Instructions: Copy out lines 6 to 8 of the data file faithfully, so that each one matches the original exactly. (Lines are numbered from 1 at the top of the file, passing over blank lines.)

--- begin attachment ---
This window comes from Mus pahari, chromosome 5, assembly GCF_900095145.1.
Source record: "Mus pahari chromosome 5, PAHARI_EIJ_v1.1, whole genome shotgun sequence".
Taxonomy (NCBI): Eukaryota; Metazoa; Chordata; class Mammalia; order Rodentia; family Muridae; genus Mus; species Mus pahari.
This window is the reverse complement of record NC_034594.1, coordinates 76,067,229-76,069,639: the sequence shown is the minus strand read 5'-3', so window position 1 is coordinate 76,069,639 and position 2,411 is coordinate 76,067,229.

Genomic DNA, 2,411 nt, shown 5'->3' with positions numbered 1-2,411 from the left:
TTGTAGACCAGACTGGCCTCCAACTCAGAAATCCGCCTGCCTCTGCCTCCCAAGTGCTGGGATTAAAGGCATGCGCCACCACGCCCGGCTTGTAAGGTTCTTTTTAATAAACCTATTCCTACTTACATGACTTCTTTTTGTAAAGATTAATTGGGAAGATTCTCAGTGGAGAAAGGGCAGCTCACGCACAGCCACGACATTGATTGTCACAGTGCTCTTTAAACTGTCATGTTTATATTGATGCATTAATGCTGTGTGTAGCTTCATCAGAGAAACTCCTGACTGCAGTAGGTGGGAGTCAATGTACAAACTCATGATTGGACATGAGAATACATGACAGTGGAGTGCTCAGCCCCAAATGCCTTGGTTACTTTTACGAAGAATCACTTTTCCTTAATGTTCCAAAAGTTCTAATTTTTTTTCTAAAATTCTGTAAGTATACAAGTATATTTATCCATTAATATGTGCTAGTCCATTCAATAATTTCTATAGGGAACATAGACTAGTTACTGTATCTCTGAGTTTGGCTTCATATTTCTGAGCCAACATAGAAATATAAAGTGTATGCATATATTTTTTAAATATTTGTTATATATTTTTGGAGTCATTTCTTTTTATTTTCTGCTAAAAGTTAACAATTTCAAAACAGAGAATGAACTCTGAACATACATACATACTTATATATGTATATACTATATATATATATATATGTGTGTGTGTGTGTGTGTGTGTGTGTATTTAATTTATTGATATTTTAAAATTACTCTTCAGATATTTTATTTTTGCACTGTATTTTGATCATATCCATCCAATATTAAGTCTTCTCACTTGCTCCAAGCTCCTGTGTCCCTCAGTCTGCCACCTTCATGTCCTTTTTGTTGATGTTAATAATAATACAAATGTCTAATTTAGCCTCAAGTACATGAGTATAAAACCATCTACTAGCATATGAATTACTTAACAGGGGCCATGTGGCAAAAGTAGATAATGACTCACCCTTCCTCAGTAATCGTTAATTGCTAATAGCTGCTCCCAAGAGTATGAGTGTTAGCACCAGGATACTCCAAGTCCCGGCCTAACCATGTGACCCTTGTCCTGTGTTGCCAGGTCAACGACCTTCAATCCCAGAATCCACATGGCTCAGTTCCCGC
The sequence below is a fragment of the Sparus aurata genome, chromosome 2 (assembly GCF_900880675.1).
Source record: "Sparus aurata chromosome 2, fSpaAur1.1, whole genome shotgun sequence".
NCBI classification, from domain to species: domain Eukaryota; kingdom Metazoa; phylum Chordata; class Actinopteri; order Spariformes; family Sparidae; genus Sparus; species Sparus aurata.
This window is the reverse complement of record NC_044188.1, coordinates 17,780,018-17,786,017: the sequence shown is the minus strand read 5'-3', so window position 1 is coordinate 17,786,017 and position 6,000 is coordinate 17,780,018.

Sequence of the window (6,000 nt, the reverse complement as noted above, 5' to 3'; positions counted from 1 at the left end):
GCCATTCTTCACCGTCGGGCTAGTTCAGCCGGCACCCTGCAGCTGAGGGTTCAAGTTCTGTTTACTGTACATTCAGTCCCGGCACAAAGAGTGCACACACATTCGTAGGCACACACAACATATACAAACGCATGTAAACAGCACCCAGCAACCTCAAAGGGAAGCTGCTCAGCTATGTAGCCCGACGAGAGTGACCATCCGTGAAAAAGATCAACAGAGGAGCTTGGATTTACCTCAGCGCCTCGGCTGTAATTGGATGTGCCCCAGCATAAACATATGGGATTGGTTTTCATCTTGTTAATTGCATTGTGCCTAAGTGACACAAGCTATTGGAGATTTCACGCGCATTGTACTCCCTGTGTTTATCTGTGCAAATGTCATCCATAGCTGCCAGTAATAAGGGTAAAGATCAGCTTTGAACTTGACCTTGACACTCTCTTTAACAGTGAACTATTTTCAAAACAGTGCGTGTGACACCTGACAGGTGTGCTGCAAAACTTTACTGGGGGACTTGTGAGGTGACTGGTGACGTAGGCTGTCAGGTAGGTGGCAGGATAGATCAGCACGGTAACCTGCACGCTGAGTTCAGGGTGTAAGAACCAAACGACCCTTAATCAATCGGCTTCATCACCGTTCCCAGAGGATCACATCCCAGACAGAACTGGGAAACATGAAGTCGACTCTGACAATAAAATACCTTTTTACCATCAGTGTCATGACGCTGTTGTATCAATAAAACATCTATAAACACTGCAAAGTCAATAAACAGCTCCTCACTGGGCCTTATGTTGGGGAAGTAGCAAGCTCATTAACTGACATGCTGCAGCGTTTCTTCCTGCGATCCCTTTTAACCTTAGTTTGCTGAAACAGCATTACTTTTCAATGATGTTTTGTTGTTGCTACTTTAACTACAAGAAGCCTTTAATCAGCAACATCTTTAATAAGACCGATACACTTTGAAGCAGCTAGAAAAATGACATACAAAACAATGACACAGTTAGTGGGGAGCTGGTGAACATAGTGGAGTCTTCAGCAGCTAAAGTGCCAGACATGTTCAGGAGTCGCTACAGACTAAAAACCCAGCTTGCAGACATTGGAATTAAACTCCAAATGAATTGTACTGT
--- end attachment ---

TTGTAGACCAGACTGGCCTCCAACTCAGAAATCCGCCTGCCTCTGCCTCCCAAGTGCTGGGATTAAAGGCATGCGCCACCACGCCCGGCTTGTAAGGTTCTTTTTAATAAACCTATTCCTACTTACATGACTTCTTTTTGTAAAGATTAATTGGGAAGATTCTCAGTGGAGAAAGGGCAGCTCACGCACAGCCACGACATTGATTGTCACAGTGCTCTTTAAACTGTCATGTTTATATTGATGCATTAATGCTGTGTGTAGCTTCATCAGAGAAACTCCTGACTGCAGTAGGTGGGAGTCAATGTACAAACTCATGATTGGACATGAGAATACATGACAGTGGAGTGCTCAGCCCCAAATGCCTTGGTTACTTTTACGAAGAATCACTTTTCCTTAATGTTCCAAAAGTTCTAATTTTTTTTCTAAAATTCTGTAAGTATACAAGTATATTTATCCATTAATATGTGCTAGTCCATTCAATAATTTCTATAGGGAACATAGACTAGTTACTGTATCTCTGAGTTTGGCTTCATATTTCTGAGCCAACATAGAAATATAAAGTGTATGCATATATTTTTTAAATATTTGTTATATATTTTTGGAGTCATTTCTTTTTATTTTCTGCTAAAAGTTAACAATTTCAAAACAGAGAATGAACTCTGAACATACATACATACTTATATATGTATATACTATATATATATATATATGTGTGTGTGTGTGTGTGTGTGTGTGTATTTAATTTATTGATATTTTAAAATTACTCTTCAGATATTTTATTTTTGCACTGTATTTTGATCATATCCATCCAATATTAAGTCTTCTCACTTGCTCCAAGCTCCTGTGTCCCTCAGTCTGCCACCTTCATGTCCTTTTTGTTGATGTTAATAATAATACAAATGTCTAATTTAGCCTCAAGTACATGAGTATAAAACCATCTACTAGCATATGAATTACTTAACAGGGGCCATGTGGCAAAAGTAGATAATGACTCACCCTTCCTCAGTAATCGTTAATTGCTAATAGCTGCTCCCAAGAGTATGAGTGTTAGCACCAGGATACTCCAAGTCCCGGCCTAACCATGTGACCCTTGTCCTGTGTTGCCAGGTCAACGACCTTCAATCCCAGAATCCACATGGCTCAGTTCCCGC
The sequence below is a fragment of the Sparus aurata genome, chromosome 2 (assembly GCF_900880675.1).
Source record: "Sparus aurata chromosome 2, fSpaAur1.1, whole genome shotgun sequence".